Using polymerase chain reaction restriction fragment length polymorphism analysis, we screened the exons in 25 cases (individuals with arsenic-induced skin lesions) and 25 controls (individuals without arsenic-induced skin lesions), both groups drinking similar arsenic-contaminated water. The exonic SNPs identified were further genotyped in a total of 428 genetically unrelated individuals (229 cases and 199 controls) for association study.
Among four candidate genes, PNP, As3MT, GSTO1, and GSTO2, we found that distribution of three exonic polymorphisms, His20His, Gly51Ser, and Pro57Pro of PNP, was associated with arsenicism. Genotypes having the minor alleles were significantly overrepresented in the case group: odds ratio (OR) = 1.69 [95% confidence interval (CI), 1.08–2.66] for His20His; OR = 1.66 [95% CI, 1.04–2.64] for Gly51Ser; and OR = 1.67 [95% CI, 1.05–2.66] for Pro57Pro.
The results indicate that the three PNP variants render individuals susceptible toward developing arsenic-induced skin lesions.
arsenic; As3MT; GSTO1; GSTO2; PNP; skin lesion; susceptibility
The susceptibility to arsenic-induced diseases differs greatly between individuals, possibly due to interindividual variations in As metabolism that affect retention and distribution of toxic metabolites. To elucidate the role of genetic factors in As metabolism, we studied how polymorphisms in six genes affected the urinary metabolite pattern in a group of indigenous women (n = 147) in northern Argentina who were exposed to approximately 200 μg/L As in drinking water. These women had low urinary percentages of monomethylated As (MMA) and high percentages of dimethylated As (DMA). MMA has been associated with adverse health effects, and DMA has the lowest body retention of the metabolites. The genes studied were arsenic(+III)methyltransferase (AS3MT), glutathione S-transferase omega 1 (GSTO1), 5-methyltetrahydrofolate-homocysteine methyltransferase (MTR), methylenetetrahydrofolate reductase (MTHFR), and glutathione S-transferases mu 1 (GSTM1) and theta 1 (GSTT1). We found three intronic polymorphisms in AS3MT (G12390C, C14215T, and G35991A) associated with a lower percentage of MMA (%MMA) and a higher percentage of DMA (%DMA) in urine. The variant homozygotes showed approximately half the %MMA compared with wild-type homozygotes. These polymorphisms were in strong linkage, with high allelic frequencies (72–76%) compared with other populations. We also saw minor effects of other polymorphisms in the multivariate regression analysis with effect modification for the deletion genotypes for GSTM1 (affecting %MMA) and GSTT1 (affecting %MMA and %DMA). For pregnant women, effect modification was seen for the folate-metabolizing genes MTR and MTHFR. In conclusion, these findings indicate that polymorphisms in AS3MT—and possibly GSTM1, GSTT1, MTR, and MTHFR—are responsible for a large part of the interindividual variation in As metabolism and susceptibility.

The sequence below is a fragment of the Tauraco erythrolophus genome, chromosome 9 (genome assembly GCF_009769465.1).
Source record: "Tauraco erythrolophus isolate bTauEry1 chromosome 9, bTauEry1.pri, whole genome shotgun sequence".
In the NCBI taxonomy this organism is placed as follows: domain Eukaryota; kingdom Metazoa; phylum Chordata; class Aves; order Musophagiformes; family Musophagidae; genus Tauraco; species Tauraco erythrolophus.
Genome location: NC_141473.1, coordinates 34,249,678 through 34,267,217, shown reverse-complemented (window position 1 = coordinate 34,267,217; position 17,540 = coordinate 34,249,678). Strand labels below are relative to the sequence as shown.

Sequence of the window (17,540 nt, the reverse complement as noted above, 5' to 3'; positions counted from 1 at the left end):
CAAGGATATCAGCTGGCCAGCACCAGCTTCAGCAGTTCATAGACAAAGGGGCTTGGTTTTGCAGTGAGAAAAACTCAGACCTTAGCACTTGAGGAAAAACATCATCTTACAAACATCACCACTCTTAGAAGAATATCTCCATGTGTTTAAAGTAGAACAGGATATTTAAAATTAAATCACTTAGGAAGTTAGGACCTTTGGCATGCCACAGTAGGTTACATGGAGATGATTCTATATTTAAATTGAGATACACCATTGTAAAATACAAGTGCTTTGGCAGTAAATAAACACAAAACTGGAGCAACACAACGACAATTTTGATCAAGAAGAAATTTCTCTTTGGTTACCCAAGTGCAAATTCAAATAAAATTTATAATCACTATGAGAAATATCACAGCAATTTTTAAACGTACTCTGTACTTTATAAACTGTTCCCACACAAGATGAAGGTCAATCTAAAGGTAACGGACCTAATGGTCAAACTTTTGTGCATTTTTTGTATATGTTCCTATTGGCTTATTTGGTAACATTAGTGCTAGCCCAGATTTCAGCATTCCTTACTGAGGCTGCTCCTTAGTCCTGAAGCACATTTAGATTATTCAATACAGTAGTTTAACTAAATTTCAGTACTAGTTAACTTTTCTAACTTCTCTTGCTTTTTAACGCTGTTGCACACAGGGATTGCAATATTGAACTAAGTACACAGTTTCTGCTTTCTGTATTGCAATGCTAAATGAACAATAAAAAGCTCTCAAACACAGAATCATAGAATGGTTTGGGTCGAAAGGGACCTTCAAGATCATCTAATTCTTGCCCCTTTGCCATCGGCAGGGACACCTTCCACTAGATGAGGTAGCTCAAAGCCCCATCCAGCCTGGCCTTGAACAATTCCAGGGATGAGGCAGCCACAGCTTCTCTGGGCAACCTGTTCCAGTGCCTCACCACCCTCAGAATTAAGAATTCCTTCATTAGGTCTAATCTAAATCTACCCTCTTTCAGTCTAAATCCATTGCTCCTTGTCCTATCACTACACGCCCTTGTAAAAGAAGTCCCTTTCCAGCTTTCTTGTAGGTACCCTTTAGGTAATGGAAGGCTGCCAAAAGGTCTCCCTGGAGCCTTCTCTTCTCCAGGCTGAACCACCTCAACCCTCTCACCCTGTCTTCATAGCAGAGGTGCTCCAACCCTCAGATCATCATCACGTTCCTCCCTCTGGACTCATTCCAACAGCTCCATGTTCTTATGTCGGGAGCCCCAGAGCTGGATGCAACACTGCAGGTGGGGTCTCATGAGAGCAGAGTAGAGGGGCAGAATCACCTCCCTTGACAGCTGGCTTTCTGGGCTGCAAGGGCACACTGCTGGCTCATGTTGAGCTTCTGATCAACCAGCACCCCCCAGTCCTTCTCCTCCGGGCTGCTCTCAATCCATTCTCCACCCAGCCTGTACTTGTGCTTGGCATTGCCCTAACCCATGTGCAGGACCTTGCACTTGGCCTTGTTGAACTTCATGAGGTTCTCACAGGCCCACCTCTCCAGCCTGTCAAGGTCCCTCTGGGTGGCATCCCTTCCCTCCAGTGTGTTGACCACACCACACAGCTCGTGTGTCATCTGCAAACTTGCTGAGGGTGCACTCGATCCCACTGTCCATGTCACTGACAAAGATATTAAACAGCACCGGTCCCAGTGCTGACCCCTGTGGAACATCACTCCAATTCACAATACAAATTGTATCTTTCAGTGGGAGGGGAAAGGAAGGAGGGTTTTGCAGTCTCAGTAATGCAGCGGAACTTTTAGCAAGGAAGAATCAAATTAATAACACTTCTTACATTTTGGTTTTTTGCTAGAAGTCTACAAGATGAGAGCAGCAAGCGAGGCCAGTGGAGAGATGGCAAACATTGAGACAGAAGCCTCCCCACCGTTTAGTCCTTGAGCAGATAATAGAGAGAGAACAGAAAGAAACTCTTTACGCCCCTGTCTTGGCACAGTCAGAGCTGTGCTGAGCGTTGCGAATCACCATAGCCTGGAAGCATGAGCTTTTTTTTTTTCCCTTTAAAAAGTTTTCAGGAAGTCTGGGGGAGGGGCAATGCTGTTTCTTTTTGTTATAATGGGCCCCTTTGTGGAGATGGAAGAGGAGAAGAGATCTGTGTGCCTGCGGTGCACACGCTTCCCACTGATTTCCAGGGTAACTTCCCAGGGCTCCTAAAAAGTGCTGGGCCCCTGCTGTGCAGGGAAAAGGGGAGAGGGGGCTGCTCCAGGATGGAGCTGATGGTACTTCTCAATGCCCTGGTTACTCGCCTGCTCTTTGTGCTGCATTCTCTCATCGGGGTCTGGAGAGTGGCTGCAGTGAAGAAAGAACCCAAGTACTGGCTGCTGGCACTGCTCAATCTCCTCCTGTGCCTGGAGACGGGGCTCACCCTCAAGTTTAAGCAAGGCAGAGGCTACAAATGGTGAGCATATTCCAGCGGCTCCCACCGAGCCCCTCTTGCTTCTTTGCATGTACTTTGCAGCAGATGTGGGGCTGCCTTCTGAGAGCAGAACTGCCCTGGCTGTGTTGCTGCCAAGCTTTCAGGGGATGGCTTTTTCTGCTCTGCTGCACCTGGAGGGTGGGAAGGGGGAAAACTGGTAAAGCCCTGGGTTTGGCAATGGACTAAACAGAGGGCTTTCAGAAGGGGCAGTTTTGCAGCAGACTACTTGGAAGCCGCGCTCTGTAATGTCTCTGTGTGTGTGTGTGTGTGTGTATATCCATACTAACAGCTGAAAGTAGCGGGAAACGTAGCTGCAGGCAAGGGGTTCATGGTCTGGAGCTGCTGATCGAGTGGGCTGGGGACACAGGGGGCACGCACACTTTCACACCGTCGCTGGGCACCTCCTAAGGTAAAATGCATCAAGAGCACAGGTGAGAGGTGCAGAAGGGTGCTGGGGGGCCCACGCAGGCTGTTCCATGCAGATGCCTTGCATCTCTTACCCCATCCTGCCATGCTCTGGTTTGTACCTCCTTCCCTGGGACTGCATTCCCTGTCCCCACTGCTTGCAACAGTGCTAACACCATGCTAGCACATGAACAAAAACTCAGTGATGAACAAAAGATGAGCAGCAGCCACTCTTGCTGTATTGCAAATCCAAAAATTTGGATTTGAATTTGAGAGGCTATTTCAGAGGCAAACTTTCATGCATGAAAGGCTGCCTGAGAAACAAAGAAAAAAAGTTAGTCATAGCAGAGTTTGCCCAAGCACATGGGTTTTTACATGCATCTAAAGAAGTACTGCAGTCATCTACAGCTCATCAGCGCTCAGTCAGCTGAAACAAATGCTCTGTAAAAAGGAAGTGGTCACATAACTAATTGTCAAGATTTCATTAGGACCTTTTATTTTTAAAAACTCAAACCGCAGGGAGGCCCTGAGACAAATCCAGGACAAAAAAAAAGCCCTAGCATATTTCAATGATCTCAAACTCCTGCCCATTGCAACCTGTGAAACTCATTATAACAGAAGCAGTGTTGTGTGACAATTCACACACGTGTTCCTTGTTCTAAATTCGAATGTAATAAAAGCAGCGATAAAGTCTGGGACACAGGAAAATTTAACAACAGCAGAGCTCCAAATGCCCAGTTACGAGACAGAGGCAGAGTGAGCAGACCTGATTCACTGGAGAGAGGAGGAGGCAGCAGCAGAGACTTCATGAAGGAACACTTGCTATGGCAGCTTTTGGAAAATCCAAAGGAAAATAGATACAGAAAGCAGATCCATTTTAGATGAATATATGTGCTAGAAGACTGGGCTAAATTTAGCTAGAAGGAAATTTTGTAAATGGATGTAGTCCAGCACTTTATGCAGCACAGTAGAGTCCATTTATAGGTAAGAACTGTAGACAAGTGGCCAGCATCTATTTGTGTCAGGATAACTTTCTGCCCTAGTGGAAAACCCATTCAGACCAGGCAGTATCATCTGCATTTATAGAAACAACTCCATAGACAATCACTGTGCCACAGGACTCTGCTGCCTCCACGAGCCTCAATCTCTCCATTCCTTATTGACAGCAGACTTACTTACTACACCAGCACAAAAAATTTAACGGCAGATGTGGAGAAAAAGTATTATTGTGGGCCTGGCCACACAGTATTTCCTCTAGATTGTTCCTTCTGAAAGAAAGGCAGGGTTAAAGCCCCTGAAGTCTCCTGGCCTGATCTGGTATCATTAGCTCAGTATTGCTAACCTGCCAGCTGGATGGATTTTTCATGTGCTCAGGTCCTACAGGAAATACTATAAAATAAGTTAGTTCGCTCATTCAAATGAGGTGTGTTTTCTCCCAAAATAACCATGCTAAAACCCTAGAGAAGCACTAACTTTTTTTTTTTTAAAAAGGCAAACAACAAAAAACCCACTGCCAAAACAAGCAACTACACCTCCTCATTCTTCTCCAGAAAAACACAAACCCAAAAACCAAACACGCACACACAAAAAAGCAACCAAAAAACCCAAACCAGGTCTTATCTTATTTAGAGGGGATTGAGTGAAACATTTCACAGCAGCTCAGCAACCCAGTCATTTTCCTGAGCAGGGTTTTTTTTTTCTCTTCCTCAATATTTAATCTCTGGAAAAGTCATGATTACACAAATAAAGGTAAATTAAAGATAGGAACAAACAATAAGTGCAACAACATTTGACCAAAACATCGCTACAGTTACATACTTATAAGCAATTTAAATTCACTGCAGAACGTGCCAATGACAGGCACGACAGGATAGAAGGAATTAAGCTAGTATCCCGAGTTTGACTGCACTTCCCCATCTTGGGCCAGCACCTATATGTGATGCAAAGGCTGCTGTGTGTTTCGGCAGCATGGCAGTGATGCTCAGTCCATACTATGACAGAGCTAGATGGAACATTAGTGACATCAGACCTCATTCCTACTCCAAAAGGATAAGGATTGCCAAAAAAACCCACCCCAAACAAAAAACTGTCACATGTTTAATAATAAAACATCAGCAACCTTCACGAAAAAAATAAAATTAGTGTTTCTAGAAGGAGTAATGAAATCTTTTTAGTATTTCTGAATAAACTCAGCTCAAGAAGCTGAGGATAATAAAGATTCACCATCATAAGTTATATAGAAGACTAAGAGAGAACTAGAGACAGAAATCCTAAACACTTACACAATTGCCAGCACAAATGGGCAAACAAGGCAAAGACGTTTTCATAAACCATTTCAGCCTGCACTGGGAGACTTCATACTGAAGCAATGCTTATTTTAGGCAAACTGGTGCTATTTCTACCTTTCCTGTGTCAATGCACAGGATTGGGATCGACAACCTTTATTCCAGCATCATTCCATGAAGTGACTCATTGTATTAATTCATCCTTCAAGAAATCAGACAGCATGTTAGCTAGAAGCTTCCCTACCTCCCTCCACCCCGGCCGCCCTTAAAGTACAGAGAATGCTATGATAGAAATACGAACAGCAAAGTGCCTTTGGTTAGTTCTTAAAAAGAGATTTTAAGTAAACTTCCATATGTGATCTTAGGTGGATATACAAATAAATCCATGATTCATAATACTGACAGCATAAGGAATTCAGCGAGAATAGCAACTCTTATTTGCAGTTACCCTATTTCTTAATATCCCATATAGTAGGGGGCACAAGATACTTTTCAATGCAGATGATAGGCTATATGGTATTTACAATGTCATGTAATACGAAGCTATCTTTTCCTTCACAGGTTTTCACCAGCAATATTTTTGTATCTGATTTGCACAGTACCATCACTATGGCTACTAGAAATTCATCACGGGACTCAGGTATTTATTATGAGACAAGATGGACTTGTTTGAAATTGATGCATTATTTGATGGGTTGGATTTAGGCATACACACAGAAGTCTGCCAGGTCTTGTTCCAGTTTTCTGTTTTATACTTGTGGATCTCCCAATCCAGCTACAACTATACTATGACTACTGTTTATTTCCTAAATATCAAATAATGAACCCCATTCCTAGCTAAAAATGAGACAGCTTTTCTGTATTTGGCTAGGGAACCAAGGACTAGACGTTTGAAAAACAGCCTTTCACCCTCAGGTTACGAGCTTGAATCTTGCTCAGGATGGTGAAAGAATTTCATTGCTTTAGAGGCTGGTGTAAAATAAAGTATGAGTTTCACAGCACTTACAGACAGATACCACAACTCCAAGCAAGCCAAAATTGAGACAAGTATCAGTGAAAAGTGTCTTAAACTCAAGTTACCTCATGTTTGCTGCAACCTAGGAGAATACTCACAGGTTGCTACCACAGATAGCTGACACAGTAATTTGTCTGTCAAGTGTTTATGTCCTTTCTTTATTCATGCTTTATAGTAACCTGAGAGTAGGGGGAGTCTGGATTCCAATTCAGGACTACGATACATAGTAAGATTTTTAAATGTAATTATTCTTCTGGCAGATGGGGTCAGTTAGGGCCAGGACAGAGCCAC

arsenic; AS3MT; GSTM1; GSTO1; GSTT1; metabolism; methylation; MTHFR; MTR; polymorphisms
To investigate whether genetic polymorphisms of glutathione S-transferases (GSTM1, GSTT1, and GSTO2) in relation to the work place contribute to the development of cataract.
The present case-control study consisted of 186 patients (108 females, 78 males) with cataract and 195 gender-matched healthy controls (111 females, 84 males) were randomly selected from unrelated volunteers in the same clinic. The GSTM1, GSTT1, and GSTO2 genotypes were determined using polymerase chain reaction (PCR) based methods.
The null genotype of GSTM1 increased the risk of cataract (OR=1.51, 95%CI: 1.01–2.26, p=0.045). The prevalence of GSTT1 and GSTO2 genotypes was similar between cases and controls. There was significant difference between cases and controls for work place (χ2=4.16, df=1, p=0.041). Genetic polymorphisms (GSTM1, GSTO2) and work place that were significant by p<0.3 in the univariate analysis were included in the analysis for investigating the additive effects of the genotypes and work place on risk of cataract. Statistical analysis showed that the risk of cataract increased as a function of number of putative high risk factors (χ2=8.001, p=0.005).
This finding suggests that the polymorphisms of GSTM1 and GSTO2 and also work place may act additively for developing cataract.